Some of our customers going pro have asked why they should use a brite tank as opposed to just buying more Uni Tanks (Conical Fermenters). While situations and brewing styles vary we did our best to answer some of those questions here.
If you are bottling, canning, or kegging a brewery will typically have one brite tank for every 4-5 fermenters. Beer will usually spend 2 days in a brite tank to clarify and adjust carbonation levels while most fermenters hold the beer for 10-20 days.
A Brite Tank allows for greater clarity while allowing you to transfer off the yeast in a more complete way. When you pull the yeast out of a conical you leave a layer of yeast on the walls and in the cone. That yeast discourages other yeast from flocking out due to the like charges which has a significant effect on beer clarity. A MoreBeer! Pro Brite tank has a 5 degree dished bottom which causes the final yeast that flocculate out to stay on the bottom and not find its way into the final beer, be it packaged or on draft. This is also why brew pubs choose to draw directly from brite tanks to the taps. Draw clear beer to the end!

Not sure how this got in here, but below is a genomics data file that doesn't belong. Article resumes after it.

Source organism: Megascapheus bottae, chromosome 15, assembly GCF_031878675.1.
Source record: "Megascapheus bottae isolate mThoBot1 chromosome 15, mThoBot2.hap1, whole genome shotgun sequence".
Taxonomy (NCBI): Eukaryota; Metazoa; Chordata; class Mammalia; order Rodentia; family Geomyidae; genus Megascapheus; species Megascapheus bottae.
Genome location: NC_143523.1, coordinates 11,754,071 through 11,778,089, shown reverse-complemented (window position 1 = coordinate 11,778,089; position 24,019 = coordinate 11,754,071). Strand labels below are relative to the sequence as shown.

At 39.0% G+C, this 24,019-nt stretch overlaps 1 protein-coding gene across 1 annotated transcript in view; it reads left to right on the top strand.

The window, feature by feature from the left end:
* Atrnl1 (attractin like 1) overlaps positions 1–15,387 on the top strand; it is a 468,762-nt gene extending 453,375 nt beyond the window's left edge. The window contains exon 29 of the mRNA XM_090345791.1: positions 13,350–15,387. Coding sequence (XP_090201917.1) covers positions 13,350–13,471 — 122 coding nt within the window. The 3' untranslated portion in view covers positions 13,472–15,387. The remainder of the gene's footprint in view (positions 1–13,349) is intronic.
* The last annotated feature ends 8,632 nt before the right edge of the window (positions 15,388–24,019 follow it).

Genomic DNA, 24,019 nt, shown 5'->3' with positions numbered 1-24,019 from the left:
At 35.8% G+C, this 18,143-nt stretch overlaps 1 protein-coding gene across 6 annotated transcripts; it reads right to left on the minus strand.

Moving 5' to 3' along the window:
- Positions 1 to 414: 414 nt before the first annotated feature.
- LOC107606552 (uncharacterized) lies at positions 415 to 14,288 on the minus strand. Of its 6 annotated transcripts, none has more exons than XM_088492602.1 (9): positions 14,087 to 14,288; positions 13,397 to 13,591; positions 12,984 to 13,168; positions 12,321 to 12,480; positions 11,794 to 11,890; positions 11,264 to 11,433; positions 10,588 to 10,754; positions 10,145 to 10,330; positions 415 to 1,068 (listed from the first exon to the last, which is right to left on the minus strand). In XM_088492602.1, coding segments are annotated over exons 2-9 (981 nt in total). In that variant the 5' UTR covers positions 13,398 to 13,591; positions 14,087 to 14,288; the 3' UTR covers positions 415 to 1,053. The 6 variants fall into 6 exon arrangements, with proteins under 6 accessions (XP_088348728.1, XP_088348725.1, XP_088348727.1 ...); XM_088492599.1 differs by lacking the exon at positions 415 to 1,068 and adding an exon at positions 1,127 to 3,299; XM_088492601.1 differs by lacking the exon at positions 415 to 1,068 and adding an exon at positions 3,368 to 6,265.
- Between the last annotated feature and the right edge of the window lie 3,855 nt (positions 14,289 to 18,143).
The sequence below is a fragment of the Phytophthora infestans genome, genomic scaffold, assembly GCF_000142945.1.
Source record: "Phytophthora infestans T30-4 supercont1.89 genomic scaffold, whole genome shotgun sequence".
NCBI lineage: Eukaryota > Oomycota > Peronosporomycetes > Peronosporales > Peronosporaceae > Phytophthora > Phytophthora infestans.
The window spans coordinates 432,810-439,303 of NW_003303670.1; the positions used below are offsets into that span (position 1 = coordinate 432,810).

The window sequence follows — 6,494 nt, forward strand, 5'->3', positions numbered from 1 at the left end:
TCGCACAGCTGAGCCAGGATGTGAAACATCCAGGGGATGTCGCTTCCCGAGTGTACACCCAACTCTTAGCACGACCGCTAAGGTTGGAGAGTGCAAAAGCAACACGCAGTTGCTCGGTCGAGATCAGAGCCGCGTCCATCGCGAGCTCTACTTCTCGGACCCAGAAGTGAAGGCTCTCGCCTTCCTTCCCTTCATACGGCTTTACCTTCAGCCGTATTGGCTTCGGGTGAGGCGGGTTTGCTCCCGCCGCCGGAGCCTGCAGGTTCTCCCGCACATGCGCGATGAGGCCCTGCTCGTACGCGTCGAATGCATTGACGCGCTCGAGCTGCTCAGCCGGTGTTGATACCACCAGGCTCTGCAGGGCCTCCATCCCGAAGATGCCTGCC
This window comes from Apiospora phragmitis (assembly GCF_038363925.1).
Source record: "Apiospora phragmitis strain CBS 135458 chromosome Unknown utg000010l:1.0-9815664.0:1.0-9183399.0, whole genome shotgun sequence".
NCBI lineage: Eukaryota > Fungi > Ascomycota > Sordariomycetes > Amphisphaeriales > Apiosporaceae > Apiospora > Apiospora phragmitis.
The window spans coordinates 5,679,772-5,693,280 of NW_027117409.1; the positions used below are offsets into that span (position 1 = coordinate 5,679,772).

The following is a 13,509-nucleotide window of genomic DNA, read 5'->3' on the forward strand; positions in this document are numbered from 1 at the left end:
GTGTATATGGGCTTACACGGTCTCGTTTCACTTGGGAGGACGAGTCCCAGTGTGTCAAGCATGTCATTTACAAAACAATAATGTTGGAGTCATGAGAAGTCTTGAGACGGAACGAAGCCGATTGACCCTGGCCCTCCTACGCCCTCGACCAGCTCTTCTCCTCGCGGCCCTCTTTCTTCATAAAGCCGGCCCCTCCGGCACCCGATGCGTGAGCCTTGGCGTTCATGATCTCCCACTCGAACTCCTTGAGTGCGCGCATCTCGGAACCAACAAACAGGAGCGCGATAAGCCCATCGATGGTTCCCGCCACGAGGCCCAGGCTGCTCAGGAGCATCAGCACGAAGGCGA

Brite tanks are often kept pressurized through the filling and draining up to 10 times before being fully emptied and drained. They are not required to be cleaned like fermenters because they do not develop the same krausen line. This saves considerable time and co2.
You will typically yield 100% of the beer in a Brite tank which helps you plan for packaging. A conical tank will always leave some portion of the beer behind as you are typically drawing from the racking arm and the yeast sediment levels will vary. You never know exactly how much beer you are getting. Because of the known volumes brite tanks can also be handy for tax determination.
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